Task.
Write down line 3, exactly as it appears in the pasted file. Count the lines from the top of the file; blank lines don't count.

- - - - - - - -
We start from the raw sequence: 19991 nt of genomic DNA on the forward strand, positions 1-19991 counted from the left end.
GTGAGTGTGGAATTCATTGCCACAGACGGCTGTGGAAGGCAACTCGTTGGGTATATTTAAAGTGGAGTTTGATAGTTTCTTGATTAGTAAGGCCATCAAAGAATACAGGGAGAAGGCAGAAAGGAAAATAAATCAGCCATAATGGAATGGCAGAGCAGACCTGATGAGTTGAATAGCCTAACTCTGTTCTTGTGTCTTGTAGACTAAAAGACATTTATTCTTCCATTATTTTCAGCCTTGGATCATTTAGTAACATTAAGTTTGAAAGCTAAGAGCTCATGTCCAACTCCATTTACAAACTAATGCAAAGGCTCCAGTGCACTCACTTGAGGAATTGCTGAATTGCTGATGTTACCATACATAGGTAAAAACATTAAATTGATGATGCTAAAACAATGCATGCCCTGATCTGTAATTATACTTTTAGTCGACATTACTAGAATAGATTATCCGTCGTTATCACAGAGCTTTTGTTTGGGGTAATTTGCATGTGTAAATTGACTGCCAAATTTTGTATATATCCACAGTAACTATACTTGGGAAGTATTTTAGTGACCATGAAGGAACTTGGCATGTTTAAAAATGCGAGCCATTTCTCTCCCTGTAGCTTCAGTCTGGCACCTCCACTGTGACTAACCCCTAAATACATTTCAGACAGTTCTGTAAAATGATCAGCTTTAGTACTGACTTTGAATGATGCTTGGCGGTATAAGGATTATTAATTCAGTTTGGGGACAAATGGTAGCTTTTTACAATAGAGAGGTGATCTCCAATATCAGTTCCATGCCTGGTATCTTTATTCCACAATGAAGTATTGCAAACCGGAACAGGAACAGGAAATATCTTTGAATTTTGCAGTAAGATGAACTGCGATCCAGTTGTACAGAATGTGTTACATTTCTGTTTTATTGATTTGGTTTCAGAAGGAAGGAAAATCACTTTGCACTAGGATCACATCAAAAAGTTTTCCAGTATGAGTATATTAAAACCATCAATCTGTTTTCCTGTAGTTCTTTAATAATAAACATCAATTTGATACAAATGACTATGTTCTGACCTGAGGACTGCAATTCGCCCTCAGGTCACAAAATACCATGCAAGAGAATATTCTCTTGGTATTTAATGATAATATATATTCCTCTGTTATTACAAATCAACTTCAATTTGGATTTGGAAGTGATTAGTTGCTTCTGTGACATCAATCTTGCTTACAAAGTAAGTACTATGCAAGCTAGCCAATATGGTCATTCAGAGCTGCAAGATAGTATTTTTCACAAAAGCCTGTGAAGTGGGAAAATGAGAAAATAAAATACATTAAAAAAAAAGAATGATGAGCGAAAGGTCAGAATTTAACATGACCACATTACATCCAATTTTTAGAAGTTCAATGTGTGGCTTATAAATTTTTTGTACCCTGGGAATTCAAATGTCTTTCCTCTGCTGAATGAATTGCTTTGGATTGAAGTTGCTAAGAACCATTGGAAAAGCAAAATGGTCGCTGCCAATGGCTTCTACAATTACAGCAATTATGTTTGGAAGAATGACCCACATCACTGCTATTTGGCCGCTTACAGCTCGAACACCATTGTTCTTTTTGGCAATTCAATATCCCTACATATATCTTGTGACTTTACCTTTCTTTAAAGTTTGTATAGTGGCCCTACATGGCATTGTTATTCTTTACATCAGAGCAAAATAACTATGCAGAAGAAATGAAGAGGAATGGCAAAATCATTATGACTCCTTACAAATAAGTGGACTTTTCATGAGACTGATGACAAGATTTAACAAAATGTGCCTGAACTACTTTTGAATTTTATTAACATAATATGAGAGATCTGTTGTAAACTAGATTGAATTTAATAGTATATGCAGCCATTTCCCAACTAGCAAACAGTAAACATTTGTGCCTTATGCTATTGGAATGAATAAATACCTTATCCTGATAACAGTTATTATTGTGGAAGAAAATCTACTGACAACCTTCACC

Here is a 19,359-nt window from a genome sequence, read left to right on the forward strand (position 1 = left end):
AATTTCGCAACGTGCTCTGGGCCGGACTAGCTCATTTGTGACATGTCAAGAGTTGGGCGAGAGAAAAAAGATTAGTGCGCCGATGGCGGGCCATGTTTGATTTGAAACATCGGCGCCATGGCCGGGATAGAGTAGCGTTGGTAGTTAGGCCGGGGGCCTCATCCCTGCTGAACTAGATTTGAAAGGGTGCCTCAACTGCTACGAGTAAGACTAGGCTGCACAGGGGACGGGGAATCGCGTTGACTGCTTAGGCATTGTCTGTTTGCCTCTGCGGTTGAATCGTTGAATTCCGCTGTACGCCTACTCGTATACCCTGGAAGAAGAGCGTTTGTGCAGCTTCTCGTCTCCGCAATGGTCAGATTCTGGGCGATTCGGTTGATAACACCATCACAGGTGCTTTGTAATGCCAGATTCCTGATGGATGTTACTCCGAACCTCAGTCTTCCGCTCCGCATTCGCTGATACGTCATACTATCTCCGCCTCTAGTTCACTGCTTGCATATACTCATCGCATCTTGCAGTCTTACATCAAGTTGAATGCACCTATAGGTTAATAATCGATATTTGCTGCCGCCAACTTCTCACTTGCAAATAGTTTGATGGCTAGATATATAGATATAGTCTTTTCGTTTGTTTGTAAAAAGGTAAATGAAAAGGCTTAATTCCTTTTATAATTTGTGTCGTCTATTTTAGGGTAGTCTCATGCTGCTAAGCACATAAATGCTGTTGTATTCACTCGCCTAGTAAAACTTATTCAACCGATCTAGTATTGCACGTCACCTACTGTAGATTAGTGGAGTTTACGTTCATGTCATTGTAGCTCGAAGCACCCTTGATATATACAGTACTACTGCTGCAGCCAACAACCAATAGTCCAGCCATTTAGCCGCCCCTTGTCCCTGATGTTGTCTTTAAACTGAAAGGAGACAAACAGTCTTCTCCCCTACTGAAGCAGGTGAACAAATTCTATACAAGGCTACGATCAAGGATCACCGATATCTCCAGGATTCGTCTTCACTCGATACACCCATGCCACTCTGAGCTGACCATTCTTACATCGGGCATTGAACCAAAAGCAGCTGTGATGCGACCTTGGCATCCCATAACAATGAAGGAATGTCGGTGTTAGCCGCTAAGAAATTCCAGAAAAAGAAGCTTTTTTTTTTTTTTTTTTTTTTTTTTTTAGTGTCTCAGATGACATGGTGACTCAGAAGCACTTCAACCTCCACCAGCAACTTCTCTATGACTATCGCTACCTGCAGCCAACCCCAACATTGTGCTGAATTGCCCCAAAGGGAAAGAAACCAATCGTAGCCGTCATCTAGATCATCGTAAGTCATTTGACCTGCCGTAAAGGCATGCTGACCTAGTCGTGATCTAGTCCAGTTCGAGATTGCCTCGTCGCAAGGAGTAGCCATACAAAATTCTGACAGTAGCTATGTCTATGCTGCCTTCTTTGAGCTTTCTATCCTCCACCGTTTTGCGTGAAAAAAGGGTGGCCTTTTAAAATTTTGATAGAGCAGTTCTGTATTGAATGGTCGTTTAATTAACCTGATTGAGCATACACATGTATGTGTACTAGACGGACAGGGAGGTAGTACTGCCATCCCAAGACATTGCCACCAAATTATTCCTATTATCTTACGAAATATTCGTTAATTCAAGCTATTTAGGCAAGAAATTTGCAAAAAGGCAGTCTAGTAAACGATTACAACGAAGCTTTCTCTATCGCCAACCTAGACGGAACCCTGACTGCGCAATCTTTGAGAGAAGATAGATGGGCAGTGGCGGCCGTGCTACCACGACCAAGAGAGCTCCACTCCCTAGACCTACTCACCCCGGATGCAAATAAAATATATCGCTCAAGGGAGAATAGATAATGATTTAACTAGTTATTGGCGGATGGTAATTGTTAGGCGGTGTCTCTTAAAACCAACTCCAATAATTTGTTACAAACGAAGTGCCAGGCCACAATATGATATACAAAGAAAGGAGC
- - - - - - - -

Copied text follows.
Here is a 19,359-nt window from a genome sequence, read left to right on the forward strand (position 1 = left end):